The calculation above is very dependent on two assumptions. The first is the discount rate and the other is the cash flows. Part of investing is coming up with your own evaluation of a company's future performance, so try the calculation yourself and check your own assumptions. The DCF also does not consider the possible cyclicality of an industry, or a company's future capital requirements, so it does not give a full picture of a company's potential performance. Given that we are looking at Masterflex as potential shareholders, the cost of equity is used as the discount rate, rather than the cost of capital (or weighted average cost of capital, WACC) which accounts for debt. In this calculation we've used 6.4%, which is based on a levered beta of 1.143. Beta is a measure of a stock's volatility, compared to the market as a whole. We get our beta from the industry average beta of globally comparable companies, with an imposed limit between 0.8 and 2.0, which is a reasonable range for a stable business.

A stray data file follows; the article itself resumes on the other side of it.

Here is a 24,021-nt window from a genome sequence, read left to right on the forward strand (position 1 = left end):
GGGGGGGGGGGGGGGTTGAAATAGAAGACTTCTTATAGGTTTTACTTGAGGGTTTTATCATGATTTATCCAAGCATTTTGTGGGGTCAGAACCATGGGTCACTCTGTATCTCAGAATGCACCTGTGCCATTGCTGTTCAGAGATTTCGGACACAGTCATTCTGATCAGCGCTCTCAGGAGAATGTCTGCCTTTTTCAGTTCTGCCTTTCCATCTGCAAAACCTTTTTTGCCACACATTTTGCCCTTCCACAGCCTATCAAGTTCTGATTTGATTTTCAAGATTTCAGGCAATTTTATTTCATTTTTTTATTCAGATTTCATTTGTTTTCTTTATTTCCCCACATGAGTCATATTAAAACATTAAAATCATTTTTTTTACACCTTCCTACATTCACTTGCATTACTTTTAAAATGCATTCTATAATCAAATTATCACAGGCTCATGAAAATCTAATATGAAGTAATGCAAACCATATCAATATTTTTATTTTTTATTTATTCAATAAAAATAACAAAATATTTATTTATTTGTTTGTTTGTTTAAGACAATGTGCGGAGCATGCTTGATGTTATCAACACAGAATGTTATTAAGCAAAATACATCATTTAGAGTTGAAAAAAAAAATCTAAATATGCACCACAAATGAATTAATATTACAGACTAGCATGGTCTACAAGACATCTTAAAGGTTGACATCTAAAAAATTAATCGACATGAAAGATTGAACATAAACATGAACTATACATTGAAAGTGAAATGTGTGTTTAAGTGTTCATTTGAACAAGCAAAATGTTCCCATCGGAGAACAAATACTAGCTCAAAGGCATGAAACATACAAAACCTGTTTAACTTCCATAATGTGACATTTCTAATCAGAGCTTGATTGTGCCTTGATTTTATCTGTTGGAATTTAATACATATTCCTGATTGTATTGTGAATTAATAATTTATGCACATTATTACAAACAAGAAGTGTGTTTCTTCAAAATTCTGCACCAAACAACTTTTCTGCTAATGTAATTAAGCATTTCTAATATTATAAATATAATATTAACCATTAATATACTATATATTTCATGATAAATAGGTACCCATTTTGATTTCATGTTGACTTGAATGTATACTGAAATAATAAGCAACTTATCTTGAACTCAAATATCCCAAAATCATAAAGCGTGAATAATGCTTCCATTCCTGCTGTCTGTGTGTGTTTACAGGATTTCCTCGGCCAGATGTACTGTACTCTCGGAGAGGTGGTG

Although the valuation of a company is important, it is only one of many factors that you need to assess for a company. It's not possible to obtain a foolproof valuation with a DCF model. Instead the best use for a DCF model is to test certain assumptions and theories to see if they would lead to the company being undervalued or overvalued. For instance, if the terminal value growth rate is adjusted slightly, it can dramatically alter the overall result. What is the reason for the share price sitting below the intrinsic value? For Masterflex, we've put together three fundamental elements you should consider: